Bilal Powell retains fantasy value despite signings of Forte, Robinson

Scott Barrett examines the fantasy implications of Bilal Powell re-signing with the Jets.

| 1 year ago
(Alex Goodlett/Getty Images)

(Alex Goodlett/Getty Images)

Bilal Powell retains fantasy value despite signings of Forte, Robinson

The Jets have re-signed 27-year-old running back Bilal Powell to a three-year $11.25 million contract.

After losing Chris Ivory to Jacksonville, the Jets made a move to sign 30-year-old veteran Matt Forte to a three-year contract worth $12 million. The Jets also added New Orleans Saints running back Khiry Robinson to a one-year $1.175 million contract.

Despite adding two new additions to the running game, the Jets’ decision to re-sign Powell comes as little surprise following the success he found in Offensive Coordinator Chan Gailey’s offense last season. The Jets were 9-2 and averaged 25.6 points per game in the 11 games Powell played, as opposed to going 1-4 and scoring only 21.0 points per game in the five games he did not.

For those wondering what Matt Forte’s signing might mean for Powell’s fantasy prospects, let’s take a look back at Gailey’s last three seasons as a head coach or offensive coordinator:

In 2011 with the Bills, Fred Jackson averaged 17.0 carries per game and 5.0 targets per game, while C.J. Spiller averaged 6.7 carries and 3.4 targets per game. In 2012, Gailey’s final season with Buffalo, the 31-year-old Jackson averaged 12.9 carries and 3.6 targets per game, while Spiller averaged 11.5 carries and 4.2 targets per game. Last season, Ivory averaged 16.5 carries per game and 2.5 targets per game, while Powell averaged 6.4 carries and 5.7 targets per game.

In 2011, Jackson finished fourth and Spiller finished 35th among running backs in fantasy points per game. In 2012, Spiller finished ninth in fantasy points per game and Jackson finished 25th. Last season, Ivory finished 16th, while Powell finished 26th. However, Powell’s numbers are skewed from two games he was forced to exit early due to injury. Last season, in the nine games he started and finished (he left Weeks 4 and 6 early with injuries), Powell averaged 14.7 fantasy points per game, good for 13th best in the league. During those games, he averaged 7.3 carries, 35.0 rushing yards, 6.8 targets, 41.7 receiving yards, and .33 touchdowns per game.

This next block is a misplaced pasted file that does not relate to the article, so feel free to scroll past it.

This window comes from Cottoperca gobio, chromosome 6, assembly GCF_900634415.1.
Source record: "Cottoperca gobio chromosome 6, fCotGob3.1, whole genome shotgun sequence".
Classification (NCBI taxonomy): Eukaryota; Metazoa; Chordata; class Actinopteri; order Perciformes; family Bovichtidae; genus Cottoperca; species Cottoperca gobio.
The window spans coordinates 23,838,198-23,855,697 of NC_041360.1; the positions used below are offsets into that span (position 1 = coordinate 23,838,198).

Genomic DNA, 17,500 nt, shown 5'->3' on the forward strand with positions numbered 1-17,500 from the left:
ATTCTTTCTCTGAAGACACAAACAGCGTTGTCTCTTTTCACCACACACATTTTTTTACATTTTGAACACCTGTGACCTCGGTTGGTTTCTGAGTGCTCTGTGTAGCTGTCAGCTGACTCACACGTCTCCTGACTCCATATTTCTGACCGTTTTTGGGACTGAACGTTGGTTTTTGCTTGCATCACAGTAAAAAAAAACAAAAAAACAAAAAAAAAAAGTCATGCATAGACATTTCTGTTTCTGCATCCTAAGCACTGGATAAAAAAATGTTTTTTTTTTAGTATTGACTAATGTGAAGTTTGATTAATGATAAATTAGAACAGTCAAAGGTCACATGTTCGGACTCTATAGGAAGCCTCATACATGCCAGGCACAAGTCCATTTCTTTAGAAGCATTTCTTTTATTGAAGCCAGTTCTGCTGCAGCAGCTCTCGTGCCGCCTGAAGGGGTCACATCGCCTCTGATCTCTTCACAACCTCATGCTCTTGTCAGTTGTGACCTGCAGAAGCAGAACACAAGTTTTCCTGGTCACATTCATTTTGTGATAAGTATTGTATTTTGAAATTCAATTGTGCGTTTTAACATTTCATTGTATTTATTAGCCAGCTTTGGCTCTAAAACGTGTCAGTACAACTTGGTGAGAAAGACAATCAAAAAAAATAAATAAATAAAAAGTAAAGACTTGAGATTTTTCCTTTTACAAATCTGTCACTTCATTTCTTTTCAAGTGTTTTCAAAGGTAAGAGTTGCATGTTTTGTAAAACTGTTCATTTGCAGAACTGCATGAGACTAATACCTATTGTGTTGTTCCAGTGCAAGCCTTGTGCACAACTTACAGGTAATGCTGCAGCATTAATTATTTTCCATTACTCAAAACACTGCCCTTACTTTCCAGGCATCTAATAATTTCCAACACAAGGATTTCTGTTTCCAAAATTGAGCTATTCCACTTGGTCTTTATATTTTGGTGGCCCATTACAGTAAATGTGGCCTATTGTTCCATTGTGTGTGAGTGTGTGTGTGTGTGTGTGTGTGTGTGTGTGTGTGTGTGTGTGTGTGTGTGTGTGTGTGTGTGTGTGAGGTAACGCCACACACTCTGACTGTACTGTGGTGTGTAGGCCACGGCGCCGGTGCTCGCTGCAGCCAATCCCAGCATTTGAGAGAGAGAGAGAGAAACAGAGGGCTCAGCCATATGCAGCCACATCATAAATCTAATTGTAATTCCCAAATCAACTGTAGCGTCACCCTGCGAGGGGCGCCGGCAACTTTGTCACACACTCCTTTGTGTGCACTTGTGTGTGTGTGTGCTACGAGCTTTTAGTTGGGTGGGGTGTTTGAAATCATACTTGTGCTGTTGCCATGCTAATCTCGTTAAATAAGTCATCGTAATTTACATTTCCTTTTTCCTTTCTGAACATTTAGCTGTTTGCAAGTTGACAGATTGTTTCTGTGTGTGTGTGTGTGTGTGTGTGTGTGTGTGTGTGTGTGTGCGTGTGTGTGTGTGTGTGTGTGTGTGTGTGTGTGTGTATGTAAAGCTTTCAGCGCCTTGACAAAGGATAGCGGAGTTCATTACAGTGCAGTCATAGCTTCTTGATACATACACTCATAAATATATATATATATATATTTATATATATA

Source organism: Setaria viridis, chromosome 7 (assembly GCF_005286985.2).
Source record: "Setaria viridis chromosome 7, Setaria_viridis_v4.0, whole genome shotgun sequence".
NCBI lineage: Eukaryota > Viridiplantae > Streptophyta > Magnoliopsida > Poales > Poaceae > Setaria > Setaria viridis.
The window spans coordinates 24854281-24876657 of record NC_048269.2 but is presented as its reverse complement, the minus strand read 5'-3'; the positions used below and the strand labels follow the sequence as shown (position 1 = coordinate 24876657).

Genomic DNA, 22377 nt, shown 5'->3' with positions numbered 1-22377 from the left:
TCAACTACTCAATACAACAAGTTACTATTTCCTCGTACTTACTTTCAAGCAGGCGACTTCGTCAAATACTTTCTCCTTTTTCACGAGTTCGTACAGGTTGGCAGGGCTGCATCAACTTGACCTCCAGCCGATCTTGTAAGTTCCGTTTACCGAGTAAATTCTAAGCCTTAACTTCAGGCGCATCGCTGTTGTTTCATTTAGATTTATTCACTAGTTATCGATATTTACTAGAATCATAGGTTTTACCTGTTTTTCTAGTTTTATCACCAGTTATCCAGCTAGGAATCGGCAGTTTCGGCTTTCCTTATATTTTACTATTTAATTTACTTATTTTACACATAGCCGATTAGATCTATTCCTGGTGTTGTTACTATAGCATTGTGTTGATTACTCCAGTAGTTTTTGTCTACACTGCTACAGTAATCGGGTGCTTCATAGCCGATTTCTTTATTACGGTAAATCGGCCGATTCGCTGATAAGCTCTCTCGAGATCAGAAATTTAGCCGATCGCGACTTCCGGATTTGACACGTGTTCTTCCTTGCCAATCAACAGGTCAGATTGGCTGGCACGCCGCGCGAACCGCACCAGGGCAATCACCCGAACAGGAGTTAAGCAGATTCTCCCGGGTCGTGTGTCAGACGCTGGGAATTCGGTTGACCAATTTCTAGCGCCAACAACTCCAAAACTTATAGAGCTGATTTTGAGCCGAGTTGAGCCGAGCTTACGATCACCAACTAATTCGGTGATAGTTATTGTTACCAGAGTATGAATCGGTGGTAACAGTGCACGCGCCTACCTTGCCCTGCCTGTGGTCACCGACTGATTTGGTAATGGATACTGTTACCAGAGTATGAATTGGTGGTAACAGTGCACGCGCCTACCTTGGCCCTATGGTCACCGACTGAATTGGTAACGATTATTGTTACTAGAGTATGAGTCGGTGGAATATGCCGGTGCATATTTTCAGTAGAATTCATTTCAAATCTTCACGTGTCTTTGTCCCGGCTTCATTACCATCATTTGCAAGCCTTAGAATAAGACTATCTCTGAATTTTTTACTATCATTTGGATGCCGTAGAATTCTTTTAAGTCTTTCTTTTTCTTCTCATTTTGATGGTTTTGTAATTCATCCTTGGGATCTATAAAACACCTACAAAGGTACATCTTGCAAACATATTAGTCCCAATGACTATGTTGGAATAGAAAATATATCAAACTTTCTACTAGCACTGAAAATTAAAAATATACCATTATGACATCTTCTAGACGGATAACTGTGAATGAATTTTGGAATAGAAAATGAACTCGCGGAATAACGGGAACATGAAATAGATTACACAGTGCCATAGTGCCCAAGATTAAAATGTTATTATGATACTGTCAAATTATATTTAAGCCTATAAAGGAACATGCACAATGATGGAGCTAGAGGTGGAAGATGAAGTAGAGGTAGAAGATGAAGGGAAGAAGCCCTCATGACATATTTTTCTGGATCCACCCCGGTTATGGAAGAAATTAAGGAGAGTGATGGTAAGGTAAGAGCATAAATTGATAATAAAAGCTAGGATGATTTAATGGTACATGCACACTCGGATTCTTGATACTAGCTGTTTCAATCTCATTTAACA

Powell was primarily used on third downs and clear passing situations last season. He saw 41.2 percent of his targets on third down, and 83.8 percent of his touches when the offense had more than six yards to go for a first down or touchdown.

Powell’s 2016 will likely not stray far from what we saw from him in 2015, nor Spiller in 2011 and 2012. Forte, like Jackson, serves as an accomplished veteran commanding the bulk of the work, while Powell will mix in on occasion, but primarily as an extension of the passing game. The additional signing of Khiry Robinson complicates matters, but it’s hard to imagine he and his 25 career receptions eats heavily into Powell’s role in the passing game.

Although Forte is an accomplished pass-catcher in his own right – he broke the single season reception record with 102 just two seasons ago – it seems unlikely they would sign Powell to an almost identical contract to have him start ceding touches to Forte on third downs. It makes sense too, as Powell had a higher grade via the pass last season and blew Forte away when it came to blocking. Forte recorded our 11th-lowest blocking grade among backs last season, while Powell recorded our ninth-highest (out of 68 qualifying).

Although Powell should remain as the passing down specialist in 2016, this is not necessarily a significant knock on Forte’s value heading into the new season. As we saw last season, and during his tenure in Buffalo, Gailey’s offense is more than capable of sustaining two productive fantasy backs. The reverse is true as well. Despite the signing of Forte, Powell is firmly back in the RB2 conversation.

Scott Barrett is our Senior Fantasy Analyst and one of the main hosts of our Fantasy Slant podcast.

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